Today’s parents and teens have a lot on their plates. Many of our young patients and their parents have concerns about starting their periods, especially with early puberty on the rise. Girls worry about navigating periods with school, sports and other activities. And parents worry about the emotional impact this transition can bring. While every individual’s body and timing are different, there are ways parents and pediatricians can work together to make the process easier and less stressful for girls of all ages.
What Are Signs My Daughter’s Period Will Start?
Your period is your body’s way of releasing the uterine lining that builds up every month to prepare for pregnancy. When you’re not pregnant, your body removes blood and tissue from your uterus through your vagina. Menstruation is one of the most significant milestones of puberty. However, puberty can start up to two years before your daughter gets her period.
- Early breast development is generally one of the first signs of puberty, beginning up to two years before menstruation.
- Armpit hair and pubic hair are other signs of puberty.
- Hormones related to puberty can cause acne in teen or preteen girls.
- Many girls start their periods shortly after an adolescent/preteen growth spurt, followed by a slow-down. For example, your daughter may shoot up several inches between her 12 and 13-year checkup and then get her period shortly after that growth spurt.
- Family history plays a role in the onset of menstruation. If you got your period relatively early, prepare for an early start for your daughter.
At What Age Do Girls Start Their Period?
In the U.S, the average age for a first period is 12. Most girls start in the window between ages 10 and 15. However, girls are getting their periods earlier than in past generations, with some girls beginning menstruation as early as age 8. Early puberty is a concern for many families. Talk with your pediatrician if your daughter develops signs of puberty, including breast development and pubic hair, before age 8. We also recommend making an appointment if your daughter does not begin menstruation by age 15.
What Should I Expect When My Daughter Gets Her Period?
Watching our daughters go through puberty can be challenging for parents as we move into a new phase. Preparing ourselves emotionally and helping our daughters prepare can help eliminate the anxiety for everyone.
- The beginning of menstruation can be an emotional time. Your daughter may experience mood swings. She may also be self-conscious, especially if she gets her first period at the early end of the age range. Many girls now start their periods during elementary school, so it’s vital to help them understand and prepare.
- Remember that early periods usually don’t last long, and it takes a few cycles to get on a regular schedule.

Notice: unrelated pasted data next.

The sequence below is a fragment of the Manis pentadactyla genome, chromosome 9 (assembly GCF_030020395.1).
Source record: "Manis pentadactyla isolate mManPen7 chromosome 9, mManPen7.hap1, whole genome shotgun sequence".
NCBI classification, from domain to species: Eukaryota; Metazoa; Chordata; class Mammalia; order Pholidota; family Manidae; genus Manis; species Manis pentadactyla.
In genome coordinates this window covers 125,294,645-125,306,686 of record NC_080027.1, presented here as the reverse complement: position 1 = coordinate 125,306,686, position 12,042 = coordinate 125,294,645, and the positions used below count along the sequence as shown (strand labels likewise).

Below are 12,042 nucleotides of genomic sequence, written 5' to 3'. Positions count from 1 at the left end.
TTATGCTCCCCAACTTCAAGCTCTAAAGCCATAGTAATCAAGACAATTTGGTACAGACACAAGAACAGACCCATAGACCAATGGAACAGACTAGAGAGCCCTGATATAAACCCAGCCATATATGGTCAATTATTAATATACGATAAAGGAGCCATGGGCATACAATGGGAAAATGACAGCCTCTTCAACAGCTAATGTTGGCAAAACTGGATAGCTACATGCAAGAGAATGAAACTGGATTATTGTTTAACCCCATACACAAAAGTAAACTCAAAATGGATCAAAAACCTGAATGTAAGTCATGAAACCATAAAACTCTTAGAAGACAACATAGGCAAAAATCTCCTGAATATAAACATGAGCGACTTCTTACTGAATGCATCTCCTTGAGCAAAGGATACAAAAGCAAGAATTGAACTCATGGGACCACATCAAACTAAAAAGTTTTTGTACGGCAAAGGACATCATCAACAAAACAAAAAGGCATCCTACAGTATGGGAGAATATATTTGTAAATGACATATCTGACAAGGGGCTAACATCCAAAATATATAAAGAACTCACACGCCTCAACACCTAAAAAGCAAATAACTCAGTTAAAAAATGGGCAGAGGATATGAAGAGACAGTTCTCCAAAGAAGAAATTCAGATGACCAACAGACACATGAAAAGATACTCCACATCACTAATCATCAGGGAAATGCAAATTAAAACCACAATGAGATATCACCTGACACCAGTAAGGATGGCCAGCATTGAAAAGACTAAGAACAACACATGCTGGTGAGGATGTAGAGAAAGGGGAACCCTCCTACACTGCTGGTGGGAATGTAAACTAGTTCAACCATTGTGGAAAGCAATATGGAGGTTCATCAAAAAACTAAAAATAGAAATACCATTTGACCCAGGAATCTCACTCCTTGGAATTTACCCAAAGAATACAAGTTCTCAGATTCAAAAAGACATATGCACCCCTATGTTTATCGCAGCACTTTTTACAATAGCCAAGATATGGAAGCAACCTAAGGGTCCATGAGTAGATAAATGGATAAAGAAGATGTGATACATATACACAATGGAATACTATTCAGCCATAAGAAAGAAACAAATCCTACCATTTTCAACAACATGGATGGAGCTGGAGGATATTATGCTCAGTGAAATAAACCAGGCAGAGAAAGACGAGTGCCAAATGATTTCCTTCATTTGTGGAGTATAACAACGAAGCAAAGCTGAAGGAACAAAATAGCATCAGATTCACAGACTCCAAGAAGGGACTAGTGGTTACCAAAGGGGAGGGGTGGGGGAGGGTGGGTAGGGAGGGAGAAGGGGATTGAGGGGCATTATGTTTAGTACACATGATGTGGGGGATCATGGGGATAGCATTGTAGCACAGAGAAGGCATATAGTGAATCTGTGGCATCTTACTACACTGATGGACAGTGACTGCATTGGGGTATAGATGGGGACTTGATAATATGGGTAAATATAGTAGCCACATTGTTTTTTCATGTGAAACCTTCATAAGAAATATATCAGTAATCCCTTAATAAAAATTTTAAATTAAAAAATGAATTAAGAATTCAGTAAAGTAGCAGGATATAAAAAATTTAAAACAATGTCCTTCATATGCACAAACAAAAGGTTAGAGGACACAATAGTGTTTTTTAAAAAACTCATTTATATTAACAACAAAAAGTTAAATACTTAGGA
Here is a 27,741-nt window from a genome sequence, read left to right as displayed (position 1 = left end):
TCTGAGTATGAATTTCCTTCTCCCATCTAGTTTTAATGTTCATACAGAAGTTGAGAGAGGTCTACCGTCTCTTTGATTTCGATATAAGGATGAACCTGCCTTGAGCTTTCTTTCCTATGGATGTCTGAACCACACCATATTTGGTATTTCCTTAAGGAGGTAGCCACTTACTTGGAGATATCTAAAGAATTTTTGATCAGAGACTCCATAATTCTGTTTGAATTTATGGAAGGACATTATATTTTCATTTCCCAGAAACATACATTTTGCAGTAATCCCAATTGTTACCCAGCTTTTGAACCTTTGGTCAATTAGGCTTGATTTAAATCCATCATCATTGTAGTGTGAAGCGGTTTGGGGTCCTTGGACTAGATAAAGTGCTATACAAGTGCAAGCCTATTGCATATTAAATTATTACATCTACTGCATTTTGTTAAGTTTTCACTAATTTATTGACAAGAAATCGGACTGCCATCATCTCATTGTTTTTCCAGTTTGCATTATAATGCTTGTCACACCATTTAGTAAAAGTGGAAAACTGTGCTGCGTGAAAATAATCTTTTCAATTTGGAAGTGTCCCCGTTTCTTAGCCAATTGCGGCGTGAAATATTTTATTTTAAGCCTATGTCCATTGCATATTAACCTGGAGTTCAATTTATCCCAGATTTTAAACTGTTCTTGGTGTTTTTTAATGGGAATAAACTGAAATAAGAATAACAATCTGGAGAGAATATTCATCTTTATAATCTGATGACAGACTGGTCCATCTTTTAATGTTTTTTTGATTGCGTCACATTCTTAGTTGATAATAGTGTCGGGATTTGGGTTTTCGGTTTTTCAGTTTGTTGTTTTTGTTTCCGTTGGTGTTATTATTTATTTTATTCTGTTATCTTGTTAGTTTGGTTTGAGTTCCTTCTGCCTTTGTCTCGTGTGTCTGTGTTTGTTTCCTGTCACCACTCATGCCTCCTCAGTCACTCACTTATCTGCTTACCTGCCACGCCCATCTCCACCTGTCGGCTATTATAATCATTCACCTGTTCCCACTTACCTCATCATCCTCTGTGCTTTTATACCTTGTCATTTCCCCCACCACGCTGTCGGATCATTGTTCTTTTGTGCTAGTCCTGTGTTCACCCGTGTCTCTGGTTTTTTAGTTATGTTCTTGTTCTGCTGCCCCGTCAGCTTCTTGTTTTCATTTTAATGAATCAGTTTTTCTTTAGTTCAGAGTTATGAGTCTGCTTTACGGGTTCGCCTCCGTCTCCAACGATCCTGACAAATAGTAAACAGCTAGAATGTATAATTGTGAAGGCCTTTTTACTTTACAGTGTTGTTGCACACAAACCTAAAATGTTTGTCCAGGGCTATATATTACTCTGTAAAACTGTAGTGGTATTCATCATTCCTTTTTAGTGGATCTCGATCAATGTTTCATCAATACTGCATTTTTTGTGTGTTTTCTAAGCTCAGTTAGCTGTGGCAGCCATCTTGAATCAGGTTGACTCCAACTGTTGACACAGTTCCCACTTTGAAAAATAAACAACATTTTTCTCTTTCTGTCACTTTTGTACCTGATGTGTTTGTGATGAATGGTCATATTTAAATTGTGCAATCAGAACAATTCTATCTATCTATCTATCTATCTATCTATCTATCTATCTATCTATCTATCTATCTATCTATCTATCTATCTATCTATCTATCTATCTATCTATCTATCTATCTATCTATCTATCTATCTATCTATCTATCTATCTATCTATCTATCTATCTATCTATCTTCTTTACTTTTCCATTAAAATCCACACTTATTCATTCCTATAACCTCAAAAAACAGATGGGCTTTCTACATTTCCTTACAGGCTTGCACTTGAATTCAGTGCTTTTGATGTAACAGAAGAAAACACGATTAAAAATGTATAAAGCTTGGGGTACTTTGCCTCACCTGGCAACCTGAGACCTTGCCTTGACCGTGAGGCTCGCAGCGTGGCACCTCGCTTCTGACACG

- Your daughter may experience cramps. Heating pads and ibuprofen are excellent tools for relieving discomfort.
- Talk with your pediatrician if your daughter experiences irregular, unusually heavy or unusually long periods.
How Can I Help My Daughter Prepare for Her Period?
Making sure that we’re well-informed as parents and keeping lines of communication open are essential for helping our daughters navigate a significant transition. Here are some ways we can help our children prepare for menstruation:
- Explain the process and remind your daughter that it’s completely normal. However, don’t brush away her concerns with the old cliche that it happens to everyone.
- Don’t bring your own negative associations or experiences into early conversations.
- Go over different products available and how they work.
- Discuss the benefits of period tracking–manually or using an app.
- Help your daughter put together a period kit with clean underwear, pads or tampons and wipes to carry in her backpack.
- Remind your daughter that having her period doesn’t mean she can’t swim or play sports. Check out period swimwear if she’s not ready for a tampon.
- Talk with her if she has concerns about menstruation and school. Help her make plans and identify resources at school, and make sure she carries her period kit to school.
- Discuss the relationship between menstruation and pregnancy and discuss birth control options as appropriate. Your pediatrician can help with these conversations.
- Tell her you’re here for her if she has questions or concerns.
- Encourage your daughter to ask her pediatrician if she has questions she’s uncomfortable bringing to her parents–or questions you can’t answer.
Period Support: Your Pediatrician is an Excellent Resource
The teen and preteen years can be challenging. And menstruation is one element that can be confusing and emotionally charged. Your pediatrician is an excellent resource for parents and children. At Loudoun Pediatric Associates, we’re committed to caring for patients from birth throughout their teen years. Our providers are trained to provide medical and emotional support to adolescent patients. In addition, our own Dr. Lindsay Roach is an adolescent medicine specialist. Dr. Roach specializes in reproductive health, mental healthcare, and other teen-focused care, including helping girls navigate menstruation in a healthy and positive way. Our practice’s philosophy is that helping children stay healthy through their teen years is just as important as caring for them as infants and toddlers.